Screen doors may be the key to a cool home on a hot summer afternoon, but it doesn't take much to end up with a rip, tear, or hole right in the middle of the mesh. When your screen starts to look a bit more like a fishing net, it's time to fix the mesh to keep out unwanted insect visitors.
Thankfully, replacing the mesh on your screen door is a quick and easy DIY repair that shouldn't take more than an hour.
Prepping to Replace Screen Door Mesh
While you may have the option to purchase a pre-framed screen that fits your unique model of patio door, you can save a bit of money by replacing the mesh by yourself. The cost of screen door mesh ranges from $0.25 to $7.50 per square foot.
However, standard mesh will fall on the lower end of this range, particularly if you choose fiberglass or aluminum. If you also need a new spline—the gasket-like strip that holds the mesh in place—you'll pay between $9 and $20 for a roll.
Measure the height and width of your screen door and order more mesh than you need to cover your bases—and replace the mesh in the future if you get another hole.
Remove the Door From Its Frame
You'll save yourself a major headache by removing your sliding panel or traditional storm door from its track or hinges before replacing the mesh. The process is much simpler if you work on a flat and secure surface. Here's how to remove the most common types of doors.
Removing a Sliding Door
Sliding door panels come off their tracks easier than you'd expect, especially the lighter frames that hold screens. If you cannot simply lift the door off its track and pull it toward you, use a screwdriver to adjust the rollers at the bottom of the door through the roller adjustment holes. Turn the screw counterclockwise to move the wheels out of the way and pop out the door.
Removing a Storm Door
Use a screwdriver or screw gun to remove the exterior screws on the hinges of your storm door. The door should come right off once the screws are removed. Be sure to put them aside in a safe place for later.
Secure Door to Your Workspace
Lay the door flat with the back of the screen facing toward you. Secure it to a table or floor either with strong tape or clamps.
Take a moment to inspect the parts of the door. The edge of the mesh sits within a channel and is secured in place by what's known as a spline. You will use your spline roller—which is specifically used for this type of work—to add your new mesh.
Remove Old Spline and Mesh
Use your flathead screwdriver to pry up a loose section of your spline until it's easy to grasp with your fingers. You should be able to pull the spline out easily, releasing the mesh from the screen door entirely.
Measure and Cut New Mesh
Photo: Ozgur Coskun / Adobe Stock
Lay your new mesh over the open screen door so it overlaps on all sides. Trim the edges so at least a few inches hang off each side and it goes beyond the door frame itself. This will ensure you have more than enough screen to secure and trim after you're done.
Press Mesh Into the Channel
Use the convex side of your spline roller—the side where the edge of the roller sticks outward—and press the edge of the screen into one of the channels. As you move it around the screen's edge, pull the mesh taut so you get a nice clean look.
Install New Spline
Flip your spline roller over to the concave side—the end with a small track on the outside of the roller. Press the edge of your spline into one corner of your screen door and roll the spline roller along the whole length of the side, securing the screen in the channel. You can either use your old spline or replace it with a new one.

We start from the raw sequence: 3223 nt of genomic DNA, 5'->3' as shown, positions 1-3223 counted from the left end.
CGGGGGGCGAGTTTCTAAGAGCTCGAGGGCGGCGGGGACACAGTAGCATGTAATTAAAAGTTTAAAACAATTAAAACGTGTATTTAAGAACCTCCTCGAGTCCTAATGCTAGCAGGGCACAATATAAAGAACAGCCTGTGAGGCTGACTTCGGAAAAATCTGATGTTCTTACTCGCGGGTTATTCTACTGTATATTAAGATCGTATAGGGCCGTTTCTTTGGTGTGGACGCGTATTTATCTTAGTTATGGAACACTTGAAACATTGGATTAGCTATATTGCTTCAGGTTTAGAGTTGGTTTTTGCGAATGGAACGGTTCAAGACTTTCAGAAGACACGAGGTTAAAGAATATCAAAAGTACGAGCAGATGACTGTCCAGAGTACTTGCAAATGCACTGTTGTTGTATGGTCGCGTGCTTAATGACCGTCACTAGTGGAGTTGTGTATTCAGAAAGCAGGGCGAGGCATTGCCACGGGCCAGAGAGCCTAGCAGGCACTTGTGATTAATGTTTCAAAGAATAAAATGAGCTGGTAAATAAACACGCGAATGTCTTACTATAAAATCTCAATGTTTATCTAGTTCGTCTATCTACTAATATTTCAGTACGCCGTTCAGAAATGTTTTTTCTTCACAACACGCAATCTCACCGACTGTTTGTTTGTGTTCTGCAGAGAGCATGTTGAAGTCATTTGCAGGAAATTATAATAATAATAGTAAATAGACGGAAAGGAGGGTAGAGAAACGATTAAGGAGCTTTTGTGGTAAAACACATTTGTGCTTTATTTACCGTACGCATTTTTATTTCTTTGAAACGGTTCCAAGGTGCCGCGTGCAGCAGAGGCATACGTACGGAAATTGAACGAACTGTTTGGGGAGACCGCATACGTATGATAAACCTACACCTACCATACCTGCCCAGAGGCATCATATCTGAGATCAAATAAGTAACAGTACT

Trim Screen Mesh
Once you've fully fastened your mesh in the screen door with the spline, it's time to trim off the excess. Wearing your safety gloves, place a sharp utility knife on the screen right outside the spline. As closely and cleanly as possible, move the utility knife away from you, trimming off one edge at a time.
Reinstall the Door
Your screen mesh is now as good as new and you're ready to pop that door back on its track and hinges. Reverse the method you used earlier—either by snapping it back onto the track and lowering the wheels or by screwing the door back to the hinges.
DIY Screen Door Mesh Replacement vs. Hiring a Pro
The supplies for replacing screen door mesh cost just $25 to $50, or even less if you're working with a small section of the door. Hiring a professional for screen door repairs costs between $50 and $75 an hour for labor, and some contractors will charge a minimum fee for the trip.
If you're not comfortable handling a utility knife or are working with a particularly tall screen door, call a local door repair team to handle the replacement. Otherwise, this is an ideal DIY fix for dedicated homeowners.
Can you replace the mesh on a screen door?
Replacing screen door mesh is an easy project and a cost-effective way to upgrade your screen door. Remove and replace the mesh with basic tools for between $25 and $50 in about an hour.
Can you patch a screen door?
If you’d rather repair your screen door mesh than replace, you can patch it. Purchase a mesh patch for screen doors with small holes or tears, especially if the mesh is pretty new. Hardware stores and websites sell mesh patches that are easy to apply with an adhesive or a warm hair dryer. Keep in mind that repairs won’t look as aesthetically pleasing in most cases as a full replacement.
What are solar screens?
Solar screens use a thick mesh of polyester to block out the UV waves and solar heat. While they are more expensive at about $7.50 per square foot, they can protect your porch or hardwood floors from sun damage and keep the room or porch on the other side of the patio cool.